I have seen the best of our industry, and I have seen all the ways that we can improve - for you. I believe profoundly in a world in which older adults feel more connected with their families, engaged in their communities, and have dignified choices to help them live a fulfilled and purposeful life whether they wish to stay at home, live in residential care homes, traditional senior living options, or something that hasn't even been invented yet. I will spend my entire career in pursuit of this ideal. Despite the tough press around the senior care industry in 2020 - exacerbated by Covid-19 - I want to tell you that there are thousands and thousands of people who share my professional convictions.
In his widely popular book, Outliers, author Malcolm Gladwell asserts that it takes a person 10,000 hours of practice to become an expert in any field. I have spent over 30,000 proud hours in the service of seniors, and I'm just getting started. I work now as a consultant helping organizations of all types to improve the options available to older adults to live their best lives. This freedom of affiliation (not being employed directly by a single employer) gives me the ability to do something I have long desired - speak directly to seniors and their loved ones - to give you:
No bullshit advice and perspective
Answer your questions about senior living without the pressure of buying anything
Resources from reputable businesses, associations, and publications you may not know
Encouragement through a community of people just like you
Who Should Read This Blog
As this blog grows and its members and audience builds over time, I will work to stay attuned to your questions and needs. I will tag such blogs with "For Families" or "For Seniors." I expect that a good percentage of my readers will also be fellow professionals in the senior living field, so you may get an inside perspective on the relevant and timely conversations happening in our industry. Here are some of the planned blogs I have for families and seniors.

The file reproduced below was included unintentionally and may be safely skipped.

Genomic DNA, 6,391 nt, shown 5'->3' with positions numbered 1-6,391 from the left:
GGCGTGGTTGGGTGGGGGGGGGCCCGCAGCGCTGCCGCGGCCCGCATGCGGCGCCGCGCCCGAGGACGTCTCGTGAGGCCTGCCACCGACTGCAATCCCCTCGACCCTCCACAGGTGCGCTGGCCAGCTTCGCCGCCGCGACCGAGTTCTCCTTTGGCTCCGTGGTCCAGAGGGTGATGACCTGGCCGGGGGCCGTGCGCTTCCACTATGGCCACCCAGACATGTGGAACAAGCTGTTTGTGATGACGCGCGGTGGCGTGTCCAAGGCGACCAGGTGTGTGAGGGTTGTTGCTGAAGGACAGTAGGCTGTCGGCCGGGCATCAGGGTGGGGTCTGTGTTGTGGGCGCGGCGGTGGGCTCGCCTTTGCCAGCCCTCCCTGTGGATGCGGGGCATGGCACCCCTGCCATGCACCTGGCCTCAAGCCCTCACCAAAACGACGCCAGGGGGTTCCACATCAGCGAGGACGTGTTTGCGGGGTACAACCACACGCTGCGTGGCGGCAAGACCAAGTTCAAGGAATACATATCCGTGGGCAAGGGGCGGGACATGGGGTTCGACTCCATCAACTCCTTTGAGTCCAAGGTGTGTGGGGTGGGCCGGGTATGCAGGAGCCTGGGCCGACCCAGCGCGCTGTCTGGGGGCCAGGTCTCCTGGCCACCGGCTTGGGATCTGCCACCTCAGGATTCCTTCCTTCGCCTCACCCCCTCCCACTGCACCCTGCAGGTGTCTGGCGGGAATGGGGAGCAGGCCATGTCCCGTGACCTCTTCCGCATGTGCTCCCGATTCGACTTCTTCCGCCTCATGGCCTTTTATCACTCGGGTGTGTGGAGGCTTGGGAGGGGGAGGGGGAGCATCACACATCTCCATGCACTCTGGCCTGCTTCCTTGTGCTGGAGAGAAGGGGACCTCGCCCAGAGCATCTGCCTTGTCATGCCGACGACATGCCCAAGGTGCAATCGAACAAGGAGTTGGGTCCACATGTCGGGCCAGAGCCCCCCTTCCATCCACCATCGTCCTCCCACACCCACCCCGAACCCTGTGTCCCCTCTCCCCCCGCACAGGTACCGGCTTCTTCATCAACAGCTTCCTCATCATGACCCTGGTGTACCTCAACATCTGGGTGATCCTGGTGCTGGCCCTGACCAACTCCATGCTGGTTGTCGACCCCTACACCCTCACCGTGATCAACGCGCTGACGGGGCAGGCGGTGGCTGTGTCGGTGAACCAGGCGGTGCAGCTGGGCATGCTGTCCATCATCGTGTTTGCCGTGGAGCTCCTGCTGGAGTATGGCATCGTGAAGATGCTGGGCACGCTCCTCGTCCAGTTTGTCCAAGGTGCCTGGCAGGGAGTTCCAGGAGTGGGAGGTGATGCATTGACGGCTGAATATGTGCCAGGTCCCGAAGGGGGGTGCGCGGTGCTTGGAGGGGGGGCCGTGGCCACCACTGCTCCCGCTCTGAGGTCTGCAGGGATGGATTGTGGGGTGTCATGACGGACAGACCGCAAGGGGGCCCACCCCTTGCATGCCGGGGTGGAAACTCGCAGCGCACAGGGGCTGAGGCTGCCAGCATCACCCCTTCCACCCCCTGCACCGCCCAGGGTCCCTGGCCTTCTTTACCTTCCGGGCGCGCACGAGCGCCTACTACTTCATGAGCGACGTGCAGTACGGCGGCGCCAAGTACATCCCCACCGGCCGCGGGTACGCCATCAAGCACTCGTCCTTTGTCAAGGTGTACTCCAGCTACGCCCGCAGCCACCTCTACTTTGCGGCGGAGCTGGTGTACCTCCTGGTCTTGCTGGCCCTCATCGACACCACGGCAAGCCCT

What is a Nursing Home, Really?
Senior Living Terminology
The Complete Financial Guide to Home Care Options
The Complete Financial Guide to Senior Living Options
How to Tour an Assisted Living Community Like an Insider
Death and Dying Process for Older Adults
Family Dynamics (Conflicts) Related to Their Parents' Care
How to Research Assisted Living Communities Without Getting Lost in Sales
Sexual Intimacy for Seniors - Yep, We Have to Talk About It
Tech & Seniors
Protecting Your Parents' Money From Scammers
Virtual Health Care
Social Isolation is More Harmful Than Cigarettes
Dating in Your Golden Years
I expect that the subjects for these future blogs will naturally develop as I listen to you and read your comments. You're not alone, and this IS a tough process to go through if you feel alone. I have had some very tough days and periods of work, but I have NEVER hated a day of work. I feel incredibly blessed to be on this side of the equation - helping to shape the world of products, services, and solutions for older adults.
I hope that as you see "behind the curtains" of the senior living profession, you will feel supported, hopeful, and - dare I say it - excited. There's so much more to aging than the connotation of "decline." There's beauty, and there's an innovative world coming for the next wave of older adults.
You are an incredibly capable, resilient, and loving segment of the population creating nearly half a trillion dollars worth of unpaid care support every year. This blog is my small part to give some value back to you.
Let's do this, y'all.